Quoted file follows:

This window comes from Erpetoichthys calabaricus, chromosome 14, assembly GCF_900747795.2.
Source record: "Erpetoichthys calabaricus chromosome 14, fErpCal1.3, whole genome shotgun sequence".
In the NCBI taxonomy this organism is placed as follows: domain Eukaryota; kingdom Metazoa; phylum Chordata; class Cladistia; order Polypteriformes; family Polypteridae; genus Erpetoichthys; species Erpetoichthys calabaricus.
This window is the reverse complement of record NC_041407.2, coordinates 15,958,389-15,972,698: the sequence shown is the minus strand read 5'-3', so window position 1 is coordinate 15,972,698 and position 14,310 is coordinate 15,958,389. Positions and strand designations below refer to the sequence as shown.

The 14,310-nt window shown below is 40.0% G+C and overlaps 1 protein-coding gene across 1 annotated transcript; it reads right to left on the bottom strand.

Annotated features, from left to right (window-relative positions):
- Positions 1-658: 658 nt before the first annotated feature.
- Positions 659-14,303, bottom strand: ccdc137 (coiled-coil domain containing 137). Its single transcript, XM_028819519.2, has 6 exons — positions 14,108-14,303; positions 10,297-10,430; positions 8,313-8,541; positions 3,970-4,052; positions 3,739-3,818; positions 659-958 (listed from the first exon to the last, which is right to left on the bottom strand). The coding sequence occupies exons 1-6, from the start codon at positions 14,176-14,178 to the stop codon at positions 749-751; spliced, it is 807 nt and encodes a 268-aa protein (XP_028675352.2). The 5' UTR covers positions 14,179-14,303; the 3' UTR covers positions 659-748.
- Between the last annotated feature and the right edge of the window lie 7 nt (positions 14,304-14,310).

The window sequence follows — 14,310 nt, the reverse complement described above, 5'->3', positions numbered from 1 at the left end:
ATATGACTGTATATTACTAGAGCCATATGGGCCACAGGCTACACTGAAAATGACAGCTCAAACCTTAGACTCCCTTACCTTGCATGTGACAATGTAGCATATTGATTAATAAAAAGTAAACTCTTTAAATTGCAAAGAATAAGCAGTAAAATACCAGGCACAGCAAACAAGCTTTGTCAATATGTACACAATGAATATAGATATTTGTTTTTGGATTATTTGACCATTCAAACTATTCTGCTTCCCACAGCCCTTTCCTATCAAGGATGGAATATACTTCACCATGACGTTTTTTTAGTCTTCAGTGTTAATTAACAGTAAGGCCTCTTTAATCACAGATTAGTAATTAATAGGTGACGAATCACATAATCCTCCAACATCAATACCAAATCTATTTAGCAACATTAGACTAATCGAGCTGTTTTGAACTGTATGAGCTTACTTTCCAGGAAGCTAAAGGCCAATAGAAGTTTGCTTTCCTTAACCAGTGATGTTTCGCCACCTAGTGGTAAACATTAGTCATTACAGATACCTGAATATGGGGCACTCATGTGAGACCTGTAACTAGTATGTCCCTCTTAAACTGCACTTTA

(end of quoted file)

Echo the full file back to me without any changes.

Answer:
This window comes from Erpetoichthys calabaricus, chromosome 14, assembly GCF_900747795.2.
Source record: "Erpetoichthys calabaricus chromosome 14, fErpCal1.3, whole genome shotgun sequence".
In the NCBI taxonomy this organism is placed as follows: domain Eukaryota; kingdom Metazoa; phylum Chordata; class Cladistia; order Polypteriformes; family Polypteridae; genus Erpetoichthys; species Erpetoichthys calabaricus.
This window is the reverse complement of record NC_041407.2, coordinates 15,958,389-15,972,698: the sequence shown is the minus strand read 5'-3', so window position 1 is coordinate 15,972,698 and position 14,310 is coordinate 15,958,389. Positions and strand designations below refer to the sequence as shown.

The 14,310-nt window shown below is 40.0% G+C and overlaps 1 protein-coding gene across 1 annotated transcript; it reads right to left on the bottom strand.

Annotated features, from left to right (window-relative positions):
- Positions 1-658: 658 nt before the first annotated feature.
- Positions 659-14,303, bottom strand: ccdc137 (coiled-coil domain containing 137). Its single transcript, XM_028819519.2, has 6 exons — positions 14,108-14,303; positions 10,297-10,430; positions 8,313-8,541; positions 3,970-4,052; positions 3,739-3,818; positions 659-958 (listed from the first exon to the last, which is right to left on the bottom strand). The coding sequence occupies exons 1-6, from the start codon at positions 14,176-14,178 to the stop codon at positions 749-751; spliced, it is 807 nt and encodes a 268-aa protein (XP_028675352.2). The 5' UTR covers positions 14,179-14,303; the 3' UTR covers positions 659-748.
- Between the last annotated feature and the right edge of the window lie 7 nt (positions 14,304-14,310).

The window sequence follows — 14,310 nt, the reverse complement described above, 5'->3', positions numbered from 1 at the left end:
ATATGACTGTATATTACTAGAGCCATATGGGCCACAGGCTACACTGAAAATGACAGCTCAAACCTTAGACTCCCTTACCTTGCATGTGACAATGTAGCATATTGATTAATAAAAAGTAAACTCTTTAAATTGCAAAGAATAAGCAGTAAAATACCAGGCACAGCAAACAAGCTTTGTCAATATGTACACAATGAATATAGATATTTGTTTTTGGATTATTTGACCATTCAAACTATTCTGCTTCCCACAGCCCTTTCCTATCAAGGATGGAATATACTTCACCATGACGTTTTTTTAGTCTTCAGTGTTAATTAACAGTAAGGCCTCTTTAATCACAGATTAGTAATTAATAGGTGACGAATCACATAATCCTCCAACATCAATACCAAATCTATTTAGCAACATTAGACTAATCGAGCTGTTTTGAACTGTATGAGCTTACTTTCCAGGAAGCTAAAGGCCAATAGAAGTTTGCTTTCCTTAACCAGTGATGTTTCGCCACCTAGTGGTAAACATTAGTCATTACAGATACCTGAATATGGGGCACTCATGTGAGACCTGTAACTAGTATGTCCCTCTTAAACTGCACTTTA